1st. Lt.Jeremiah Fogg, 1st Regiment N.H. Continental Line – Original Member
Jeremiah Fogg was born in 1749 at Kensington, New Hampshire. He was the eldest son of the Reverend Jeremiah Fogg of Kensington. Jeremiah graduated from Harvard College in 1768 and afterwards spent several years teaching in Newburyport, New Hampshire. There he commenced the study of law with Theophilus Parsons, the most eminent jurist of that time.
At the commencement of hostilities in 1775, he entered Colonel Enoch Poor’s 2nd New Hampshire Regiment as the Adjutant. Jeremiah Fogg was commissioned a second lieutenant and quartermaster in the 8th Continental Infantry Regiment (still the 2nd New Hampshire Regiment in reality) in January 1776. He became paymaster of the 2nd New Hampshire Regiment in November 1776, and was promoted to captain in October 1777. He is further listed as “On Duty” for February and March of 1778, “Furlough” for April 1778, and “Present” for May and June of 1778. Captain Fogg served as Paymaster until October 1779 when he became the Brigade Major and aide-de-camp to Brigadier General Enoch Poor. Captain Jeremiah Fogg transferred to the 1st New Hampshire Regiment in March 1782 and left the army in June of the following year.
At the close of the Revolution, Captain Jeremiah Fogg was elected as one of the 30 Original Members of the Society of the Cincinnati in the State of New Hampshire.
The New Hampshire Committee of Safety order the State Treasurer, on March 12, 1784, to pay Major Fogg “One Hundred and two Pounds, nine Shillings, and seven pence extra pay as Aide de Camp to General Poor from July 2, 1779 to September 8, 1780” (General Poor had died near Hackensack, NJ on September 8, 1780).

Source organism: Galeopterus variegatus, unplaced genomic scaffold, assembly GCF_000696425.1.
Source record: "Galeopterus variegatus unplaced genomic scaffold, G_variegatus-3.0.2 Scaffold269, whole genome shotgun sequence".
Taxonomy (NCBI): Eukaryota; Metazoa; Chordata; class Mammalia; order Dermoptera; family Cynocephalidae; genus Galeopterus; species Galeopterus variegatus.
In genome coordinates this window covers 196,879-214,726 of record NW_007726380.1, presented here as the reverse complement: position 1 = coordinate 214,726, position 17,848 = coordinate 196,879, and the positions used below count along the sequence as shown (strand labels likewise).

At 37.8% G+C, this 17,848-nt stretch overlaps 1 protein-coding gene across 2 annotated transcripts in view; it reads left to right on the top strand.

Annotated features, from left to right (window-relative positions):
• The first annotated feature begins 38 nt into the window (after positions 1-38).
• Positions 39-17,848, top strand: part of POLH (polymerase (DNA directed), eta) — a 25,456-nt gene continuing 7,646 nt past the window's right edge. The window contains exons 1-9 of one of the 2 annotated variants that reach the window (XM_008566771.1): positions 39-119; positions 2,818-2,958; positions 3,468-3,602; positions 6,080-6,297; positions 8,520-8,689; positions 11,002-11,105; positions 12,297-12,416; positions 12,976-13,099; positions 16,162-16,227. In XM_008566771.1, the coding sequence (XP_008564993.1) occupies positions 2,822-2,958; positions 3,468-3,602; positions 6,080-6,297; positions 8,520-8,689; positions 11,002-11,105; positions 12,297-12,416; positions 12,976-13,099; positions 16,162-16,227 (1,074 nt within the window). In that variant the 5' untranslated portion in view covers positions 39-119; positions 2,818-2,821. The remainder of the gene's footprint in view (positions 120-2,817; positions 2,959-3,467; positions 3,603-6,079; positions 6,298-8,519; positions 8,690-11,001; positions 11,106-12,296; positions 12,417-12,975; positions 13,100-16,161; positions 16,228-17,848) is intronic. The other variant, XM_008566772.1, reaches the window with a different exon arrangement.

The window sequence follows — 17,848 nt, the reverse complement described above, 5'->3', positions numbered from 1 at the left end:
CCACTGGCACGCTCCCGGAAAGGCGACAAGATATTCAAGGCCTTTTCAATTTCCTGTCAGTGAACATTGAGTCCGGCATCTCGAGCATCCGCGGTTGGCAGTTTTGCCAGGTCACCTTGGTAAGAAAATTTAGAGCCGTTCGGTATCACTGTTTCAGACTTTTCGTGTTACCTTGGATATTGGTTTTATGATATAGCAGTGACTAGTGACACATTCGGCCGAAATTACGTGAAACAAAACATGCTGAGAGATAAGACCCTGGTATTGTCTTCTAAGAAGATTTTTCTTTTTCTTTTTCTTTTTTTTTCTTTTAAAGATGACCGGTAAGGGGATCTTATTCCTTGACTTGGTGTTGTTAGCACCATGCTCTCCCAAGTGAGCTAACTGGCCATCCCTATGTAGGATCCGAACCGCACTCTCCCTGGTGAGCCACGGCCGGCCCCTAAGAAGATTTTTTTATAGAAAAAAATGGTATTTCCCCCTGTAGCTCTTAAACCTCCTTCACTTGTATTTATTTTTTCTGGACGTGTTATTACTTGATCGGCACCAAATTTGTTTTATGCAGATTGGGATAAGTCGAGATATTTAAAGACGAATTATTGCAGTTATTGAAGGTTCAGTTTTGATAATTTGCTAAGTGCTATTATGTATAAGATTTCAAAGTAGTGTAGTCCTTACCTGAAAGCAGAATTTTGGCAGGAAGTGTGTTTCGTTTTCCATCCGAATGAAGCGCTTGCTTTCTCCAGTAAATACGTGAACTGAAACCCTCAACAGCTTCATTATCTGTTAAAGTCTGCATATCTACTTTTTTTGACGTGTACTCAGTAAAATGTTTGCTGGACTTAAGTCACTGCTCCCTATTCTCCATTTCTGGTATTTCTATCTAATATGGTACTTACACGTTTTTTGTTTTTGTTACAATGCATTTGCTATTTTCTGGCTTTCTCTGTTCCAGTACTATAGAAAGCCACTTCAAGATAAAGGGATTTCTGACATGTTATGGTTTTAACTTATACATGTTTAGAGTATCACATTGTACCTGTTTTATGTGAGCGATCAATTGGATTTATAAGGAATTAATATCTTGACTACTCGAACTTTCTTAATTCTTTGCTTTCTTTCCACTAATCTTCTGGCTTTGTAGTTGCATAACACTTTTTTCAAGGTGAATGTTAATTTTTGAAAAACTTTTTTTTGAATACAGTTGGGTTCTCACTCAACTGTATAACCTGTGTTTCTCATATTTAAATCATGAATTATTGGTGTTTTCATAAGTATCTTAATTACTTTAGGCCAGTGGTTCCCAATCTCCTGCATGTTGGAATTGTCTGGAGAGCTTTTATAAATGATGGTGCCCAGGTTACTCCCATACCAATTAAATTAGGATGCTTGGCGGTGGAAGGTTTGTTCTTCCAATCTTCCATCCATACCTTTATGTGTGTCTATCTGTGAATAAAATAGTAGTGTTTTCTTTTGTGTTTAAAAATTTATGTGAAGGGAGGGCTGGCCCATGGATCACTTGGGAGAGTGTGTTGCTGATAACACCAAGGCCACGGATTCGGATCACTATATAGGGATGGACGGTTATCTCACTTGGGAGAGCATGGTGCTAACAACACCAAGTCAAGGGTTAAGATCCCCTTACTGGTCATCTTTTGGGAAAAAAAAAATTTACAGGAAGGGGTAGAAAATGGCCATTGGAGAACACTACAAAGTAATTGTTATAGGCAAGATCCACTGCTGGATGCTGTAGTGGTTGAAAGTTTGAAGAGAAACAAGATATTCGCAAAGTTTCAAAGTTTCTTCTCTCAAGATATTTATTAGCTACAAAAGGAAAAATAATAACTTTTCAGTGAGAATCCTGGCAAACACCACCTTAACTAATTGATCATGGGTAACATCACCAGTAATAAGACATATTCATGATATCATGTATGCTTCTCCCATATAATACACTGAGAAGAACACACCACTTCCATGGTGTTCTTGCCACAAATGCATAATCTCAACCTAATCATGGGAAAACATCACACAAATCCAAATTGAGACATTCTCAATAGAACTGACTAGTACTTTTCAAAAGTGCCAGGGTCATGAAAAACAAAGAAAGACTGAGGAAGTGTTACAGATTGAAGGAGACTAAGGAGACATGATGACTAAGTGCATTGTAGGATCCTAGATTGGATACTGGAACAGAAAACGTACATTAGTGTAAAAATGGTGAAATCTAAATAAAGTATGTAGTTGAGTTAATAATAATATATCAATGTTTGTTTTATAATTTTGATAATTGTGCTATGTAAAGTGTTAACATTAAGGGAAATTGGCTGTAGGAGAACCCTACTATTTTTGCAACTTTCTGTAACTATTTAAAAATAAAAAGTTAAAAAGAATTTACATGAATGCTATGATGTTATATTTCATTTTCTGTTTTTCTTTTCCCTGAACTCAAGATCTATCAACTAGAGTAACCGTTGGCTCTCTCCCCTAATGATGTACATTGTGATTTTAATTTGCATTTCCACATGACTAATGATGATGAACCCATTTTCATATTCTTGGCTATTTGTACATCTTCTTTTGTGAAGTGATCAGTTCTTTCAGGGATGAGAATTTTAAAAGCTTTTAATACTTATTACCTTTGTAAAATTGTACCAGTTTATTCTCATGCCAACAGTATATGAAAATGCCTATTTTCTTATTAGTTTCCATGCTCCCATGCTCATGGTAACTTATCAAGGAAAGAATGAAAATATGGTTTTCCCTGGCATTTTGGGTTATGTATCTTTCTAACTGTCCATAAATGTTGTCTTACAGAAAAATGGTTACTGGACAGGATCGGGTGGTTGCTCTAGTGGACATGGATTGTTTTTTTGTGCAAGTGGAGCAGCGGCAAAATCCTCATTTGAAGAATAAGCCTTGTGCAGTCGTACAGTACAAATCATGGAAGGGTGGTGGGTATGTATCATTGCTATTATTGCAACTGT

Captain Fogg’s journal of Maj. Gen. John Sullivan’s expedition against the Six Nations in the summer of 1779 was published as Journal of Major Jeremiah Fogg during the Expedition of Gen. Sullivan in 1779, Against the Western Indians (Exeter, N.H., 1879). His listing as a Major in the title of the publication must have been a mistake. It is now doubt confusion on the part of the publisher since Jeremiah Fogg was indeed a Brigade Major for a time under Brigadier General Poor, though this was a positional title as he still held a Captain’s commission at that time. Furthermore, and most telling is that when he signed his name to the roll of Original Members of the Society of the Cincinnati in the State of New Hampshire on February 5, 1784, he lists himself as a Captain.
After the war, he returned to Kensington, New Hampshire and took a prominent role in the politics of New Hampshire. He served as a State Senator for several years. He married Lydia Hill of Cambridge. He died in 1808 at the age of 59.
Sources: “To George Washington from Brigadier General Enoch Poor, 31 May 1779,” Founders Online, National Archives, last modified June 13, 2018 [Original source: The Papers of George Washington, Revolutionary War Series, vol. 20, 8 April–31 May 1779, ed. Edward G. Lengel. Charlottesville: University of Virginia Press, 2010, pp. 711–712.]; Journal of Major Jeremiah Fogg during the Expedition of Gen. Sullivan in 1779, Against the Western Indians (Exeter, N.H., 1879).